A pilgrimage during the middle ages was an unforgettable event in anyone's life at that time. Even though many people went on a pilgrimage during that time, there have been only a few first hand accounts of the travels. Chaucer Geoffrey's "Canterbury Tales" is an extremely descriptive story on that time. "The Canterbury Tales" although as depicted in the Prologue represents a traditional medieval pilgrimage. Chaucer was born during the medieval times, so he was able to see people and things going on with his own eyes. Many of Chaucer's ideas go along with the hard facts of the history of that time. There are few and far between stories in history that talk specifically about medieval pilgrimages, but they would all have to agree with Chaucer Geoffrey.
A pilgrimage in the middle ages was something that just about everyone attempted to go on. Although it was much easier for people in the higher social classes, this did not stop the poor from going.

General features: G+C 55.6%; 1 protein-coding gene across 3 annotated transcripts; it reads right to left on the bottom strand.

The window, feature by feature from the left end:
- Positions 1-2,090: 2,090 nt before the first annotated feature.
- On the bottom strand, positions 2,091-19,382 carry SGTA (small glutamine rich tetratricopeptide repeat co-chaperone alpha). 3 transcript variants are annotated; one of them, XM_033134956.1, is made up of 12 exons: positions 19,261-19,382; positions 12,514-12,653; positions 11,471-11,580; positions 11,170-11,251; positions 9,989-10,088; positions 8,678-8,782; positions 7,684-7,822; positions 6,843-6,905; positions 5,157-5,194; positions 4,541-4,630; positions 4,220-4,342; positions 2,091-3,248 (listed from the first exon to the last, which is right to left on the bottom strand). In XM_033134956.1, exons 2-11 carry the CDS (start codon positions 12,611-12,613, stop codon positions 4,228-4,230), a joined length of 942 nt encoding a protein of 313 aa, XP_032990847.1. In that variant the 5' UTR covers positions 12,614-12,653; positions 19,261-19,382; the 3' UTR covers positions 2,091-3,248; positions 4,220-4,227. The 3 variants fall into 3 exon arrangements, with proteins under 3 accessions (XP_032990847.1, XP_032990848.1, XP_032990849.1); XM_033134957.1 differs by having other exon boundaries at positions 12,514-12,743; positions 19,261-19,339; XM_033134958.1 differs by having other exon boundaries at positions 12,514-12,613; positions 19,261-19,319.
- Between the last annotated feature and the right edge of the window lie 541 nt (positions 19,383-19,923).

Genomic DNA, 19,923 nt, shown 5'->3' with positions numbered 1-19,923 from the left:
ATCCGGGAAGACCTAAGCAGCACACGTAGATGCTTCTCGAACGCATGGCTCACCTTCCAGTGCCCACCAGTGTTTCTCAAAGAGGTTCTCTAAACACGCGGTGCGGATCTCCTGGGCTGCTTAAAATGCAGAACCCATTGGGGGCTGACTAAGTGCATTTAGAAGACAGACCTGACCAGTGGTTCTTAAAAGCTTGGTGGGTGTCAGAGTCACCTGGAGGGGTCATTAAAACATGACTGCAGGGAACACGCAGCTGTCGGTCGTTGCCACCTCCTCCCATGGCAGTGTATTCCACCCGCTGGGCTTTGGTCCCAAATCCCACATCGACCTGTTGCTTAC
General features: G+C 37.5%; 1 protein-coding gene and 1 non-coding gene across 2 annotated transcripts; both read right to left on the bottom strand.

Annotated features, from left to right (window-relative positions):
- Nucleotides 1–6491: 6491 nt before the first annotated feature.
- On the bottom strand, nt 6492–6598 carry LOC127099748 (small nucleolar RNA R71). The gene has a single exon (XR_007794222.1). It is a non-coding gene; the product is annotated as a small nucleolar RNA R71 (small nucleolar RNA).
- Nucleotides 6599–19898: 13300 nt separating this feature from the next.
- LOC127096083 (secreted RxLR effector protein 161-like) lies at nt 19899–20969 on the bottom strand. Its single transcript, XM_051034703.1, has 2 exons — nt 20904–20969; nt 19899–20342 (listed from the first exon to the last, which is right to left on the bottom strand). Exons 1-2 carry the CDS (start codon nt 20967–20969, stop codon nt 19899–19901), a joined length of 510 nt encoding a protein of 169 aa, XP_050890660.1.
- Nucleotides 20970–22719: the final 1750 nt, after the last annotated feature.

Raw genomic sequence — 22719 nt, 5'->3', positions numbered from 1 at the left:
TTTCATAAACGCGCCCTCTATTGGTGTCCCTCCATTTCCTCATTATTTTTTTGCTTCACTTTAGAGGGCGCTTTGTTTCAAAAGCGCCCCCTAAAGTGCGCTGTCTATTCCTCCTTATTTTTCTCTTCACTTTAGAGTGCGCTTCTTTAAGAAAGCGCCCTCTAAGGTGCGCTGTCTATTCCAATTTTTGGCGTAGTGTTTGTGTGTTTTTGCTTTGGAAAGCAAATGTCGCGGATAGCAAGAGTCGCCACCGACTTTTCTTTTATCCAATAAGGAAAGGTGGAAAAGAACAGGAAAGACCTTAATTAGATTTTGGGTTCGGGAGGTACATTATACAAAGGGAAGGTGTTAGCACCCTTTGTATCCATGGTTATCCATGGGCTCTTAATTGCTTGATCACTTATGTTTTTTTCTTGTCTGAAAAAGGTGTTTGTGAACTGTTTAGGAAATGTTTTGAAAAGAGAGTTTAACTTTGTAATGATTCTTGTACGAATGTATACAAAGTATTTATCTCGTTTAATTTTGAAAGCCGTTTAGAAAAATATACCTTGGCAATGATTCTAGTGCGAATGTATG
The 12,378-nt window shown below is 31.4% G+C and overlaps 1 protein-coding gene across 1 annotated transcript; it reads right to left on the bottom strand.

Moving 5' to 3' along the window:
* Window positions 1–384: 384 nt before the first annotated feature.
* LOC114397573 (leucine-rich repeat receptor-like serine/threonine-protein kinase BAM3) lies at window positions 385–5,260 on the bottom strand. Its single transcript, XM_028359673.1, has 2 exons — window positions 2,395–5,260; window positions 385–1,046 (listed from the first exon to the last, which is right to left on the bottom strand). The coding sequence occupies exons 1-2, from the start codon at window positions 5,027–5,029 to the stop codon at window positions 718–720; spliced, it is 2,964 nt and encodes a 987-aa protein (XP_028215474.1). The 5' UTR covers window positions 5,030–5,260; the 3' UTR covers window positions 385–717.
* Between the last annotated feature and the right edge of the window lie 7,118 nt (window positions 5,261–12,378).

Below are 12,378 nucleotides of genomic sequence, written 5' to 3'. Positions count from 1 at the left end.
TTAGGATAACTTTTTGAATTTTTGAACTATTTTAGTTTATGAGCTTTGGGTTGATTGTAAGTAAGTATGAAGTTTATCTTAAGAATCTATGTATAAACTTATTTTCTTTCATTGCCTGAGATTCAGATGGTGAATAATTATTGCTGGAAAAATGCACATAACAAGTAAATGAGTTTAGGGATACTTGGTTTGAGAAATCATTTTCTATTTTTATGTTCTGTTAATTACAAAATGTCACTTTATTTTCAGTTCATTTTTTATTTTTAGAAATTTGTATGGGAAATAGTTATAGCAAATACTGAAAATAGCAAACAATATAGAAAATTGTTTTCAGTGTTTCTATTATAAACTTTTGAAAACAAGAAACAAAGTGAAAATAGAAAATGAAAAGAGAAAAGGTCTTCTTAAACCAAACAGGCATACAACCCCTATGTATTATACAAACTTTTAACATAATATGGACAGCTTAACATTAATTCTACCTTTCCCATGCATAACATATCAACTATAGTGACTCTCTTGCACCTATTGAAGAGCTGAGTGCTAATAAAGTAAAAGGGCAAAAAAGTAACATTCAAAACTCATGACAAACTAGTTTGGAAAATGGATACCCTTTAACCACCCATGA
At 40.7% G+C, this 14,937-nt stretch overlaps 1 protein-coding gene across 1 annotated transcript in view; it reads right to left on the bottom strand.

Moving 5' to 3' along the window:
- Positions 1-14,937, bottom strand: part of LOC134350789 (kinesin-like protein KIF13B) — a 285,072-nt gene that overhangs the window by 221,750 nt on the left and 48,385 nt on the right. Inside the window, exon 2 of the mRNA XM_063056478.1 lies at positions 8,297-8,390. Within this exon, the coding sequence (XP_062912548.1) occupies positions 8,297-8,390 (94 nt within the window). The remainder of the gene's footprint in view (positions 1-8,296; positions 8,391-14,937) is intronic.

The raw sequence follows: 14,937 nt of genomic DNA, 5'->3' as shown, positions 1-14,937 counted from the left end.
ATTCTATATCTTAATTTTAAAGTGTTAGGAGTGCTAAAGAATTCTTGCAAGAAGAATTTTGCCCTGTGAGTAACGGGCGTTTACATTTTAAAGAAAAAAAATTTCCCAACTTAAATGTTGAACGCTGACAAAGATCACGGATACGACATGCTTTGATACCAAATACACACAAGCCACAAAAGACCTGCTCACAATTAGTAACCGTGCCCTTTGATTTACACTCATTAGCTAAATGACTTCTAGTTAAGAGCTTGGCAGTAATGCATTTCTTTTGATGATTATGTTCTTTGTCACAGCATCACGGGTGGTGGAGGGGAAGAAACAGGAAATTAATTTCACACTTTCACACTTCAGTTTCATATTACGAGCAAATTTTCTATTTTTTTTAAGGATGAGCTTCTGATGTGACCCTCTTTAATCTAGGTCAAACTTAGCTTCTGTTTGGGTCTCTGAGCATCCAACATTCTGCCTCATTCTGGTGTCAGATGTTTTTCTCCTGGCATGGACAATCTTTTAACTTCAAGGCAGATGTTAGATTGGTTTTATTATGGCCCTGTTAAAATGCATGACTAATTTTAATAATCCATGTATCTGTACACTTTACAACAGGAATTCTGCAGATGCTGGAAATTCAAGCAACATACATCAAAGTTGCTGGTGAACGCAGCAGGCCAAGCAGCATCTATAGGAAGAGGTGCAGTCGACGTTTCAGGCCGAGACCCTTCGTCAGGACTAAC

The poor or low class people had to save money their entire lives just to go on one pilgrimage. The middle to high class went on the bulk of pilgrimages. This is because the amount of money it took, and also many of the less fortunate were almost slaves to their bosses because of feudalism. It was not uncommon for the rich to go on many different pilgrimages during their lifetime. (Nardo 30)
Given that religion was so important during medieval times, almost all people associated with the church had to go on a pilgrimage. In The Canterbury Tales almost half of the people that are on the pilgrimage are in one shape or form associated with the church. The only people that were associated with the church, and forbidden from going on a...